I hate ice plant.

User Forum Topic
Submitted by Oxford on September 2, 2009 - 12:41pm

In all the homes I’ve owned with a slope, they were always covered with bee and rat haven, nasty looking requisite ice plant. (The slope not the home - but in time, I am sure, both).

Often, the slope was from "cut" and hard enough to strike a match on so the dreadful vegetation looked more like a water buffalo with mange.

I will be closing escrow next week and when you gaze out to the backyard you see a beautiful pool and… you guessed it – ICE PLANT.

I just KNOW there has to be a better form of plant life for slopes considering that they have had 475 million years to evolve. And I know the PIGG brain trust will contain such wisdom as its evolution is of a similar timeframe.

So share your agri-knowledge and help me escape this creeping ground sucking shrubbery for good.

OX
…ice ain’t nice

Submitted by SHILOH on September 2, 2009 - 1:10pm.

Southern CA is basically desert. I am on the polar opposite of your view. Are you from Southern CA? Ice plant is great landscaping, prevents erosion, tolerates low water conditions - which is why it's used for landscaping, as I understand it. Since the State of CA is essentially broke, more of these
low water type plants - like ice plant - should be utilized for landscaping.

There is a project at Cuyamaca College that educates on various grass types and plants for Southern CA landscaping w/ lowest possible water use. I have visited it and it's very educational:
http://www.thegarden.org/

Be kind to the bees - we need all the pollinaters we can get.

Submitted by sdduuuude on September 2, 2009 - 1:09pm.

It isn't as bad as some alternatives, such as weeds with foxtails in them.

I have ice plant on my back slope and have no rat issues and I'm on a canyon. Perhaps my dogs and the local coyotes keep the critters out.

The only really nice way is to terrace the whole slope, which can get very expensive quickly. You can build a 3' retaining wall without a permit, so just build a series of 3' walls with nice flat land between them.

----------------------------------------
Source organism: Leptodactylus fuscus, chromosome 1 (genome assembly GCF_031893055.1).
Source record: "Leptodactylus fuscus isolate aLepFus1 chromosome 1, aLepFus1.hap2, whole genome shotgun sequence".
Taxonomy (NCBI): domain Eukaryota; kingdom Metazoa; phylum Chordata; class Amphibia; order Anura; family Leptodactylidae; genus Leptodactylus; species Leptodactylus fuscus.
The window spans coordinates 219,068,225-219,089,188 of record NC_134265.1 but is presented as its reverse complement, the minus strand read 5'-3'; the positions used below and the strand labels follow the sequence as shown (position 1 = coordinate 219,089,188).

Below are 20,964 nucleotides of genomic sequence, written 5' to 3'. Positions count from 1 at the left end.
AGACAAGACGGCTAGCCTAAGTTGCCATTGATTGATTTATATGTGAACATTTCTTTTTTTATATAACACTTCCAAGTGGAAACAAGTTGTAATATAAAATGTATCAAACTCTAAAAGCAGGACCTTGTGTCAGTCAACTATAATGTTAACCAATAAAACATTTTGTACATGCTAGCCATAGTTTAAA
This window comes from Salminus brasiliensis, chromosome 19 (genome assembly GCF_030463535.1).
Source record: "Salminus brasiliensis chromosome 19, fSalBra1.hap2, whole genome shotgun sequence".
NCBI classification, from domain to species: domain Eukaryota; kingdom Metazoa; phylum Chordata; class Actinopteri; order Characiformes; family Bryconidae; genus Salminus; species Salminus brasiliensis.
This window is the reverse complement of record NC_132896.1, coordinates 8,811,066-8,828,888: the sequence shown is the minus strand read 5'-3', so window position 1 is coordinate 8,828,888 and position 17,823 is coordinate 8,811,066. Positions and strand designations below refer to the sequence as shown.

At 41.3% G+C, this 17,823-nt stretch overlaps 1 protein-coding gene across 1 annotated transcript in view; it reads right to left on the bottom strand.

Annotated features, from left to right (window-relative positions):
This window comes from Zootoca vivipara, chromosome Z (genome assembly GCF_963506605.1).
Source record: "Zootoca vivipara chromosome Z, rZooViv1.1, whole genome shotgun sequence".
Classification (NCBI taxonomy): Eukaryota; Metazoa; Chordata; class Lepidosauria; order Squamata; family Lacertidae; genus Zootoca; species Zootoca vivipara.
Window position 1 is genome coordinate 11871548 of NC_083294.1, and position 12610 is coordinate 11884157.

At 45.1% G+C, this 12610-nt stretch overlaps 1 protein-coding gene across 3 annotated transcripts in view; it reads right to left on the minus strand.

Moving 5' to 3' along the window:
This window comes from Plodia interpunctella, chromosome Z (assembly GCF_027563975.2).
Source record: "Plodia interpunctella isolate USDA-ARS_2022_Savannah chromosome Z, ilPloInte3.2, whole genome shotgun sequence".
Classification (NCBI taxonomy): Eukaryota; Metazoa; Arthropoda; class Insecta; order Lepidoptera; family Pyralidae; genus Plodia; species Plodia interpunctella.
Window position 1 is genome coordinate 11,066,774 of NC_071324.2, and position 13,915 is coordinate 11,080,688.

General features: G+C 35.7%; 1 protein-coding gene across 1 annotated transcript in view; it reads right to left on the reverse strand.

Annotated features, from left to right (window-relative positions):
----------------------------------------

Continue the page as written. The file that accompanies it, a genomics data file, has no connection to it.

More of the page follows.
Some materials say you can use a gravel footing instead of concrete. For terracing a large slope, though, I would recommend using a concrete footing anyway. I had one wall on a gravel footing list, and I know a friend who's wall also went bad on him.

In San Diego, be careful of land that has been declared "environmentally sensitive." You can't build structures on that. If you do have "environmentally sensitive" land and it is on a slope that has been cut or filled, you can pull old grading permits, show the city that it is a "manmade" slope and they will lift the sensitive rating.

In Clairemont, a very popular method for building retaining walls is to stack chunks of concrete (from old slabs that have been removed). It isn't beautiful, but if you make all of the walls with the same method, it has some charm to it in a Clairemont sort of way.

Submitted by sdduuuude on September 2, 2009 - 1:11pm.

Yeah, Shiloh - it's cheap and it works. Can't say that about too many things.

Submitted by ucodegen on September 2, 2009 - 1:28pm.

Ice Plant may not be the most aesthetic plant to some.. but considering what is happening in the San Gabriels... Ice Plant is fire resistant.

Submitted by briansd1 on September 2, 2009 - 1:49pm.

sdduuuude wrote:

In Clairemont, a very popular method for building retaining walls is to stack chunks of concrete (from old slabs that have been removed). It isn't beautiful, but if you make all of the walls with the same method, it has some charm to it in a Clairemont sort of way.

There is a word for that. It's called urbanite (like kryptonite).

Urbanite is not that great Southern Cal but in areas with moisture and rain, it's great. Moss will grow on the urbanite giving it a great look.

http://www.stripmindmedia.net/blog/2008/...

Submitted by briansd1 on September 2, 2009 - 1:48pm.

sdduuuude wrote:

The only really nice way is to terrace the whole slope, which can get very expensive quickly. You can build a 3' retaining wall without a permit, so just build a series of 3' walls with nice flat land between them.

I'm in favor of terracing.

I think that it's best to use low walls (terraces, steps up and and down with planter beds and patio trees) to delimit the outdoor living area and let nature be in areas beyond that. Low maintenance and low water use.

Submitted by temeculaguy on September 2, 2009 - 4:30pm.

I think there are a few varieties of ice plant, some don't grow into the mounds or flower as much, the one that kinda grows diagnonally is pretty cool and doesn't go brown in summer. I dig the kind that looks like purple snow a few weeks a year, imo, they beat red apple which tends to overgrow. Like the others said, these types of ground cover are common because they do well in heat, use little water and make for a great fire break.